The trial court is obligated to instruct the jury on all general principles of law relevant to the issues raised by the evidence . . . .” ‘ ” (People v. Avila (2009) 46 Cal.4th 680, 704.) On the other hand, the court “has the correlative duty ‘to refrain from instructing on principles of law which not only are irrelevant to the issues raised by the evidence but also have the effect of confusing the jury or relieving it from making findings on relevant issues.’ ” (People v. Saddler (1979) 24 Cal.3d 671, 681; see People v. Armstead (2002) 102 Cal.App.4th 784, 792.)

Accordingly, depending on the factual situation, counsel may wish to request, that inapplicable factors be deleted to avoid the dangers of juror confusion and/or speculation about that factor. To instruct the jurors on such inapplicable factors could confuse or mislead the jurors and/or encourage them to improperly speculate in violation of the principles set forth in Saddler et. al. (See also e.g., CC 375 [directing judge regarding list of purposes for which other crimes evidence was admitted as follows: “<Select specific grounds of relevance and delete all other options.>”]; see also CC 375 Instructional Duty: “The court must instruct the jury on what issue the evidence has been admitted to prove and delete reference to all other potential theories of relevance. [Citations]  Select the appropriate grounds from options A through H and delete all grounds that do not apply.”]. [Emphasis added to preceding citations].)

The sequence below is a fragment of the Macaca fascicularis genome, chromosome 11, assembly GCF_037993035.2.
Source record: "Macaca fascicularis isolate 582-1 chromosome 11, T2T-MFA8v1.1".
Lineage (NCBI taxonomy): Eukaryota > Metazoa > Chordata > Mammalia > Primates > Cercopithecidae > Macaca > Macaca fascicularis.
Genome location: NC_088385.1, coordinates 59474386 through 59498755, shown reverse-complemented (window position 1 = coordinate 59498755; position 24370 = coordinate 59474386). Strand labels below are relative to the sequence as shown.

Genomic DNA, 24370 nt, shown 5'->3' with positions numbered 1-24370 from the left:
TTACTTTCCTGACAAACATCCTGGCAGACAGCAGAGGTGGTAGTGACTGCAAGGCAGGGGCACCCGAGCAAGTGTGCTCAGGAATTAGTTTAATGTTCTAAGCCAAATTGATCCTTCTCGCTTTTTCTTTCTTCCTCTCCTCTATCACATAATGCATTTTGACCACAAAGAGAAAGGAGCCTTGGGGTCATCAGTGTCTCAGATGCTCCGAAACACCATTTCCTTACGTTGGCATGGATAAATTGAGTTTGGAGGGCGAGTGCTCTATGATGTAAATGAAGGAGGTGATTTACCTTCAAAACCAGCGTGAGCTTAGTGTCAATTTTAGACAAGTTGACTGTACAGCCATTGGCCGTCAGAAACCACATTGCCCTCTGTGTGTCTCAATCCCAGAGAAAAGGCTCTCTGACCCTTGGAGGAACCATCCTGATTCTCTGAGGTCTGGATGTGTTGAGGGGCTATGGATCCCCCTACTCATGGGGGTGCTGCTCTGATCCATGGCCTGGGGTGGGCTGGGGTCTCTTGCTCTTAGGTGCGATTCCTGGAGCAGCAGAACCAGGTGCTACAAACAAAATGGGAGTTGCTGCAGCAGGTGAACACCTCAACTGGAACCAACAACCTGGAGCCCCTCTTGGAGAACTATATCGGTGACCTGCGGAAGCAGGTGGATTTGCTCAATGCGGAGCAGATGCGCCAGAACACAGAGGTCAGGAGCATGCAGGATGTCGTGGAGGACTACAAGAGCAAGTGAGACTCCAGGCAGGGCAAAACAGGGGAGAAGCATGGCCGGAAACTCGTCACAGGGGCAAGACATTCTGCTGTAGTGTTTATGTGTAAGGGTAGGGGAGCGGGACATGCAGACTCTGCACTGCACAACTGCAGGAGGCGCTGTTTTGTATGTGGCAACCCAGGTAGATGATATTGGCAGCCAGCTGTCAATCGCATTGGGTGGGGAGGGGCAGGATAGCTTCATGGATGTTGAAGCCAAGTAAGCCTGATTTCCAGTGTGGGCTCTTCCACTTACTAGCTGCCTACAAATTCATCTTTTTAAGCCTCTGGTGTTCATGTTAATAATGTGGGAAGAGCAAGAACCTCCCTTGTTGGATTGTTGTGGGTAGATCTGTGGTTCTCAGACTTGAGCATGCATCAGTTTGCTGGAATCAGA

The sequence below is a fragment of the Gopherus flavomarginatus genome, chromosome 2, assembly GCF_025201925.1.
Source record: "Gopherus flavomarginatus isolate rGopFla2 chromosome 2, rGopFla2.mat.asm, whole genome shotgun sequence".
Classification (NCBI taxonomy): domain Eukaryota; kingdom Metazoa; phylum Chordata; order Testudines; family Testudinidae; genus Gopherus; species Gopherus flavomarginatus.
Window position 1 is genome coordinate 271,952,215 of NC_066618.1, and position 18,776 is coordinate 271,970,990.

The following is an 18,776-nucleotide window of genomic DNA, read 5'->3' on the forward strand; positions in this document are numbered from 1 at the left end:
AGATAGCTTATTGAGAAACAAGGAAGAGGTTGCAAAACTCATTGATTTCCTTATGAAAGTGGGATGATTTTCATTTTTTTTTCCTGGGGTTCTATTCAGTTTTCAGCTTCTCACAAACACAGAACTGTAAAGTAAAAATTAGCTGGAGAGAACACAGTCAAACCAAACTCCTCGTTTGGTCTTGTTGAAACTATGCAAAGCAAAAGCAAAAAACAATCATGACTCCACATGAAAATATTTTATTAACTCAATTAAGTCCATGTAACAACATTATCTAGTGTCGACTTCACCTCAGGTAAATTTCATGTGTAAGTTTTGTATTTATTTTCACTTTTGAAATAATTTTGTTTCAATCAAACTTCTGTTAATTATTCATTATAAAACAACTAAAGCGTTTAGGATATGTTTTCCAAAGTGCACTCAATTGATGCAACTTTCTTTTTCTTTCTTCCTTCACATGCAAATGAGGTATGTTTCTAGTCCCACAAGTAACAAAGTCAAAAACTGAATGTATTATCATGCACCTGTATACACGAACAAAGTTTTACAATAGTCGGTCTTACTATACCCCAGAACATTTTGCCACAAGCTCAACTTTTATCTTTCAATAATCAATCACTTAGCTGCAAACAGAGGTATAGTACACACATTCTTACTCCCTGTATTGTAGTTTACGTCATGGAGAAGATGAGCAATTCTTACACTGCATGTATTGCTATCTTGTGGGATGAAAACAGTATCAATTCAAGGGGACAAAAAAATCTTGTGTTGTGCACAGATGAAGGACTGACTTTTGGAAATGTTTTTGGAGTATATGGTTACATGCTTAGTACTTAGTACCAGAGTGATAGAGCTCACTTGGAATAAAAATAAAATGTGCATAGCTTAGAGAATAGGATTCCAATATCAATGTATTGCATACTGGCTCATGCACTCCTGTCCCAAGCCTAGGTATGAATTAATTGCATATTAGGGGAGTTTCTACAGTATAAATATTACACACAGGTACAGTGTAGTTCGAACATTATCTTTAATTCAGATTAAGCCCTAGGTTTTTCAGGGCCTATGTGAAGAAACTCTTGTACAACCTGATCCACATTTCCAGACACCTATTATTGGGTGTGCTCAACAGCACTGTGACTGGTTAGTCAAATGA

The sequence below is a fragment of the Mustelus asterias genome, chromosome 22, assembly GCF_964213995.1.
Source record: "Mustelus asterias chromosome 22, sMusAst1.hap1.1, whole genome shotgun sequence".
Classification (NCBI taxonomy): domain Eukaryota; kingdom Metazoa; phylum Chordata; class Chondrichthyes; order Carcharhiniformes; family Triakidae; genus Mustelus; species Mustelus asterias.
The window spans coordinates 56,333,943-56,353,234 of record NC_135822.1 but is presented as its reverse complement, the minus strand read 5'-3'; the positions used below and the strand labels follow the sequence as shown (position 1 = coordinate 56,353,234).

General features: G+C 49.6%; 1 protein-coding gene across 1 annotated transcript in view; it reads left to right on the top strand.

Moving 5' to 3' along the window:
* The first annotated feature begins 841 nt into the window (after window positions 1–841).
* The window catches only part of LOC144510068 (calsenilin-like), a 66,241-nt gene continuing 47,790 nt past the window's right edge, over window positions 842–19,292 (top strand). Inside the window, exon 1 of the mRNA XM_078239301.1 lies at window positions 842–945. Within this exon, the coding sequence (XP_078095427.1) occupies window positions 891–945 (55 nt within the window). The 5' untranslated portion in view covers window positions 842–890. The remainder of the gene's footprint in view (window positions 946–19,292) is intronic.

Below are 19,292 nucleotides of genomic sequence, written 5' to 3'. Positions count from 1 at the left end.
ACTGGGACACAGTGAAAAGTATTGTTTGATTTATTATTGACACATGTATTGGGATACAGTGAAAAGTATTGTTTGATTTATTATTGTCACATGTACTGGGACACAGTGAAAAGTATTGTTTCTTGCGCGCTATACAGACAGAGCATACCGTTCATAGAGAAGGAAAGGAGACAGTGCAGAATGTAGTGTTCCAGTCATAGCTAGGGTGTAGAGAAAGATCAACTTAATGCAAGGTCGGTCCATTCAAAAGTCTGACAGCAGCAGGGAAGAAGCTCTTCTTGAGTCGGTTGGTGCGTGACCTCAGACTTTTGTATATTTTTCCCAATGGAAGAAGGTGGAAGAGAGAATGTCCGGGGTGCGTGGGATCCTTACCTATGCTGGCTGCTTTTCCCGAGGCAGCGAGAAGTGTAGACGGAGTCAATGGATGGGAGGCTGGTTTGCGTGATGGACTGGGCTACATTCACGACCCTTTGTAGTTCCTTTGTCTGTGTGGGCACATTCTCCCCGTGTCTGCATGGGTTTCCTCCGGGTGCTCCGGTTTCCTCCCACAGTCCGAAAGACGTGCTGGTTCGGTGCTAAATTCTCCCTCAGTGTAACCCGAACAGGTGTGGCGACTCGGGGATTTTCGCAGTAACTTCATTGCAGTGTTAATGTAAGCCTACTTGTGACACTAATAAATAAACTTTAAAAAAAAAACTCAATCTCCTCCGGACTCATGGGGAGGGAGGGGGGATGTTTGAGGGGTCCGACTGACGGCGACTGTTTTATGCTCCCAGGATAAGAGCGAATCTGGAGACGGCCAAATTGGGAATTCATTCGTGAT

Alternatively, a limiting instruction could be requested. (See generally People v. Jennings (2000) 81 Cal.App.4th 1301, 1317-18 [recognizing “well-established rule that a court is obliged to give a limiting instruction upon a proper request…”]. ; cf., EC 355, “[w]hen evidence is admissible … for one purpose and is inadmissible … for another purpose, the court upon request shall restrict the evidence to its proper scope and instruct the jury accordingly.” (Italics added.)].)

While there is no precise CC instruction designed for this purpose, there are analogous instructions from other contexts which may provide templates for such an instruction. (See e.g., CC 763 re: listed factors in death penalty sentencing trial]:

Sample Instruction [adaption of CC 763, para 4 [death penalty factors; see also Bench Notes: [“The jury must be instructed to consider only those factors that are ‘applicable.’ (Williams v. Calderon (1998) 48 F.Supp.2d 979, 1023)”.]

          Consider, weigh, and be guided by these specific factors, where applicable.

Sample Instruction [Adaption from CJ 8.85, see also People v. Bonin (1988) 46 Cal.3d 659, 699]

You shall consider, take into account and be guided by [specified] factors, if applicable.

Sample Instruction [Adaption from CJ 8.85]

Only those factors which are applicable on the evidence adduced at trial are to be taken into account in the penalty determination. All factors may not be relevant and a factor which is not relevant to the evidence in a particular case should be disregarded.

Sample Instruction [Adaption of CC 200, para 1, re: deleted items in written instructions]:


          Disregard any factor as to which no evidence was presented and do not try to guess what any evidence as to that factor might have been.